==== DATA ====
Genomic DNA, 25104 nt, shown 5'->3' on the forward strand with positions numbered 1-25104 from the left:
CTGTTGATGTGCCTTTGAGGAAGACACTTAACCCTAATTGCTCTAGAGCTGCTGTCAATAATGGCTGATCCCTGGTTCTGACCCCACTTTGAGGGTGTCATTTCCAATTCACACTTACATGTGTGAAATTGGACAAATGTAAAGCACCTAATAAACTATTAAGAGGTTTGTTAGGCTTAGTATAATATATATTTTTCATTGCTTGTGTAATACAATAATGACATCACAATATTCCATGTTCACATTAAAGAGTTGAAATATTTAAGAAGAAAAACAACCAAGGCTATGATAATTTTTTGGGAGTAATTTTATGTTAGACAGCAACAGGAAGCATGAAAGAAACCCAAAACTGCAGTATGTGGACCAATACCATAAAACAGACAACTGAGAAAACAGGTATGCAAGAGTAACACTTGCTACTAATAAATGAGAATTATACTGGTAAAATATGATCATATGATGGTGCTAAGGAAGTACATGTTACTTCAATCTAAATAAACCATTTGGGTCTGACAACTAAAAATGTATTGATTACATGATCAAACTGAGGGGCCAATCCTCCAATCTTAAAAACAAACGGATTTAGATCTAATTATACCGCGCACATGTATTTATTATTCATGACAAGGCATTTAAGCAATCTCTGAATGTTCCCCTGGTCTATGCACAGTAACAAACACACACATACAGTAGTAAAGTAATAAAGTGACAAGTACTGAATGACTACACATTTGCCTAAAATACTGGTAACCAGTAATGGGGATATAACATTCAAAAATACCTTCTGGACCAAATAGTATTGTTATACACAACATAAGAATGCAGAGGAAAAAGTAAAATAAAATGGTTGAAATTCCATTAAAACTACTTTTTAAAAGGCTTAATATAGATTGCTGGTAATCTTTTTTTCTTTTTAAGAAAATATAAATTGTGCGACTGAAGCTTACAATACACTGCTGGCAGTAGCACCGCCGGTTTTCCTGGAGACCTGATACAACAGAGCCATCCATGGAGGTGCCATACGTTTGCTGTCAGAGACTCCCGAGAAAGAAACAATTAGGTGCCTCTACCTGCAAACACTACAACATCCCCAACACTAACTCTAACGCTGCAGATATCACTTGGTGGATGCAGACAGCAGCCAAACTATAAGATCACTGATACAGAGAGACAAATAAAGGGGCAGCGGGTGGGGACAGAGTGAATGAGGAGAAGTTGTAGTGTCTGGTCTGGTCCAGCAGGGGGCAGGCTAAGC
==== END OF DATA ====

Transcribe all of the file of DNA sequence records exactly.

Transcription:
Genomic DNA, 25104 nt, shown 5'->3' on the forward strand with positions numbered 1-25104 from the left:
CTGTTGATGTGCCTTTGAGGAAGACACTTAACCCTAATTGCTCTAGAGCTGCTGTCAATAATGGCTGATCCCTGGTTCTGACCCCACTTTGAGGGTGTCATTTCCAATTCACACTTACATGTGTGAAATTGGACAAATGTAAAGCACCTAATAAACTATTAAGAGGTTTGTTAGGCTTAGTATAATATATATTTTTCATTGCTTGTGTAATACAATAATGACATCACAATATTCCATGTTCACATTAAAGAGTTGAAATATTTAAGAAGAAAAACAACCAAGGCTATGATAATTTTTTGGGAGTAATTTTATGTTAGACAGCAACAGGAAGCATGAAAGAAACCCAAAACTGCAGTATGTGGACCAATACCATAAAACAGACAACTGAGAAAACAGGTATGCAAGAGTAACACTTGCTACTAATAAATGAGAATTATACTGGTAAAATATGATCATATGATGGTGCTAAGGAAGTACATGTTACTTCAATCTAAATAAACCATTTGGGTCTGACAACTAAAAATGTATTGATTACATGATCAAACTGAGGGGCCAATCCTCCAATCTTAAAAACAAACGGATTTAGATCTAATTATACCGCGCACATGTATTTATTATTCATGACAAGGCATTTAAGCAATCTCTGAATGTTCCCCTGGTCTATGCACAGTAACAAACACACACATACAGTAGTAAAGTAATAAAGTGACAAGTACTGAATGACTACACATTTGCCTAAAATACTGGTAACCAGTAATGGGGATATAACATTCAAAAATACCTTCTGGACCAAATAGTATTGTTATACACAACATAAGAATGCAGAGGAAAAAGTAAAATAAAATGGTTGAAATTCCATTAAAACTACTTTTTAAAAGGCTTAATATAGATTGCTGGTAATCTTTTTTTCTTTTTAAGAAAATATAAATTGTGCGACTGAAGCTTACAATACACTGCTGGCAGTAGCACCGCCGGTTTTCCTGGAGACCTGATACAACAGAGCCATCCATGGAGGTGCCATACGTTTGCTGTCAGAGACTCCCGAGAAAGAAACAATTAGGTGCCTCTACCTGCAAACACTACAACATCCCCAACACTAACTCTAACGCTGCAGATATCACTTGGTGGATGCAGACAGCAGCCAAACTATAAGATCACTGATACAGAGAGACAAATAAAGGGGCAGCGGGTGGGGACAGAGTGAATGAGGAGAAGTTGTAGTGTCTGGTCTGGTCCAGCAGGGGGCAGGCTAAGC